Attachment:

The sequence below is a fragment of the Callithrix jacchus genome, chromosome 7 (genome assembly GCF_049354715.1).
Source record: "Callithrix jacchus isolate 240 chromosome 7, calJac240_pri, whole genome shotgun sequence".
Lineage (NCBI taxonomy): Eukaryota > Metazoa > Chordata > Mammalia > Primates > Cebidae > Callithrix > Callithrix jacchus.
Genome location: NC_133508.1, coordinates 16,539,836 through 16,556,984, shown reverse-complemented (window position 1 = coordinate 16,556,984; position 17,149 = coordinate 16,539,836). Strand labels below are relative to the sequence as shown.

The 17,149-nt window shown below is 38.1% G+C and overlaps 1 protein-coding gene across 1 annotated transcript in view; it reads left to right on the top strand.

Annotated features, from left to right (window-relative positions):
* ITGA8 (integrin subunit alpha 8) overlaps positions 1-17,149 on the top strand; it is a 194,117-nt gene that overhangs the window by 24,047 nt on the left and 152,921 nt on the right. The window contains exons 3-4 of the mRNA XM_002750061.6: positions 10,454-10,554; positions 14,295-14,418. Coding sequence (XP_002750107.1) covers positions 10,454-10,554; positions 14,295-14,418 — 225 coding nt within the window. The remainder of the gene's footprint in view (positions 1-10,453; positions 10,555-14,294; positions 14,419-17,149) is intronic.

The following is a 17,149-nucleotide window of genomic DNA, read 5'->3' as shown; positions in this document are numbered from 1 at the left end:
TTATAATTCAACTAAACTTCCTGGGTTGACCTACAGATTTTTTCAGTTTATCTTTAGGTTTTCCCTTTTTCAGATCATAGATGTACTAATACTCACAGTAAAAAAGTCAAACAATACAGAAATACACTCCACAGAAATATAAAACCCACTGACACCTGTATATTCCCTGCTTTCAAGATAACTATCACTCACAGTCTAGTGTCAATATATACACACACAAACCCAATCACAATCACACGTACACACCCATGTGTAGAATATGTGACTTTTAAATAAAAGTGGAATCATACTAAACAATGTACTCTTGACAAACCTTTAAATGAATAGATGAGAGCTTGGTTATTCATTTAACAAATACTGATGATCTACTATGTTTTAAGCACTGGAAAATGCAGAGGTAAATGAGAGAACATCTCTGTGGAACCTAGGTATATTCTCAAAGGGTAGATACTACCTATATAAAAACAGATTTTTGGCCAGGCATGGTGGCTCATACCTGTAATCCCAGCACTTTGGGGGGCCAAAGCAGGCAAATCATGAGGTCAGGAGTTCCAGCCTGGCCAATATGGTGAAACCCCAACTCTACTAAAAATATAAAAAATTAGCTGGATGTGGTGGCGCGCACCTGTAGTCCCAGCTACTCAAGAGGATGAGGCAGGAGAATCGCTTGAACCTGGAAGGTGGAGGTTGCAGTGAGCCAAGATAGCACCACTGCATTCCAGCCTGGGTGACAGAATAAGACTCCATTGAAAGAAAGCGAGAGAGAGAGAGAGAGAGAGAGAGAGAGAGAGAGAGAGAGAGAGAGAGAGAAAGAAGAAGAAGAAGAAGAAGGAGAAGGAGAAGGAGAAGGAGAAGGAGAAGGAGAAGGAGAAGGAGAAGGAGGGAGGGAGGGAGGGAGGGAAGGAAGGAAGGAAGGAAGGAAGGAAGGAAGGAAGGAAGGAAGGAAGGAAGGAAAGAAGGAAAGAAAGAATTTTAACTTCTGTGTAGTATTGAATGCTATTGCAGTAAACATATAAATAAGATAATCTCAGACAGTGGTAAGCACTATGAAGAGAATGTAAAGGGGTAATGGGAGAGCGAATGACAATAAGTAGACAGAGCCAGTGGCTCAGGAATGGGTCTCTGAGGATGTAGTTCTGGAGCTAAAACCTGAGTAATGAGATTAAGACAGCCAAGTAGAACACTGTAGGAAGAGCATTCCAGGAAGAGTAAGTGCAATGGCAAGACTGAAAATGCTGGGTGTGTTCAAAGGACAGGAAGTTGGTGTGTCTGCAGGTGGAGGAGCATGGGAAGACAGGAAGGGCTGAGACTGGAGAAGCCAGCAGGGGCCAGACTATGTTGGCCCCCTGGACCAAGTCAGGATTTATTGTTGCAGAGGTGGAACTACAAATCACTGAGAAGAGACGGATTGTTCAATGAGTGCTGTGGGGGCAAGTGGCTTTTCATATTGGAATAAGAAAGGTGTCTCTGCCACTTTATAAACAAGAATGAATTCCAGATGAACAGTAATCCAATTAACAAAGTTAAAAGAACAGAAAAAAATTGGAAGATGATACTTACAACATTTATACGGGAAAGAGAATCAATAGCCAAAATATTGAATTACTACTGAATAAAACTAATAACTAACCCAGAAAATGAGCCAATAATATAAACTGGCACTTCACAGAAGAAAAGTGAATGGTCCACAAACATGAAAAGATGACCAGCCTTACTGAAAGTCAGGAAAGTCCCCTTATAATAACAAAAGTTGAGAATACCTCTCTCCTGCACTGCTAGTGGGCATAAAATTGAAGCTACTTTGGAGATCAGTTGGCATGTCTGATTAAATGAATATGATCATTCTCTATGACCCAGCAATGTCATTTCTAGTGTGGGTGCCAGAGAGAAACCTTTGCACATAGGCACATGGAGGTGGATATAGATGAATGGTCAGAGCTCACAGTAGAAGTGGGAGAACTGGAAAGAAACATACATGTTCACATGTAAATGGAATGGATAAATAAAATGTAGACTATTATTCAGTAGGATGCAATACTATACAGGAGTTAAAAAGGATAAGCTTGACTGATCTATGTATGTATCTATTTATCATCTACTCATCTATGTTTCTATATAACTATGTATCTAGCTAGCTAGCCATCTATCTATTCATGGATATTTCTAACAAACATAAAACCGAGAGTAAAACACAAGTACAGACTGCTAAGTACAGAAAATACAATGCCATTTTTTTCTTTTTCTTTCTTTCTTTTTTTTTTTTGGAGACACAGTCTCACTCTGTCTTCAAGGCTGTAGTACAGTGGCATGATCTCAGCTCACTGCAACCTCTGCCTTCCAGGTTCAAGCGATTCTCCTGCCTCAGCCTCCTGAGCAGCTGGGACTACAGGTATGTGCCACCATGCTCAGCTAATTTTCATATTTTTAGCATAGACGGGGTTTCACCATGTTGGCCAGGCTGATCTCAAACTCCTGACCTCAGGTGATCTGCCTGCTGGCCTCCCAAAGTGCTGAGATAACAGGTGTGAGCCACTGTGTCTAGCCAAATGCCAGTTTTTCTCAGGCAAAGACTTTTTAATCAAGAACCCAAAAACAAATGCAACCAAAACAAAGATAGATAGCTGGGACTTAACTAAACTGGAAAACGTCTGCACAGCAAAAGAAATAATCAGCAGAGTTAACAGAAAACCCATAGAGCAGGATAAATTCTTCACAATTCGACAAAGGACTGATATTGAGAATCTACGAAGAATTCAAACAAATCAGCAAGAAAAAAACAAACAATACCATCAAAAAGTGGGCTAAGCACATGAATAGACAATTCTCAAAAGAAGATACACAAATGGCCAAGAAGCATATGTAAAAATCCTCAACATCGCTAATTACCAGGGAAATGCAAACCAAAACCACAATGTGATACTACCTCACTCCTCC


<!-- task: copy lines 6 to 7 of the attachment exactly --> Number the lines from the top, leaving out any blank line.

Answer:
Annotated features, from left to right (window-relative positions):
* ITGA8 (integrin subunit alpha 8) overlaps positions 1-17,149 on the top strand; it is a 194,117-nt gene that overhangs the window by 24,047 nt on the left and 152,921 nt on the right. The window contains exons 3-4 of the mRNA XM_002750061.6: positions 10,454-10,554; positions 14,295-14,418. Coding sequence (XP_002750107.1) covers positions 10,454-10,554; positions 14,295-14,418 — 225 coding nt within the window. The remainder of the gene's footprint in view (positions 1-10,453; positions 10,555-14,294; positions 14,419-17,149) is intronic.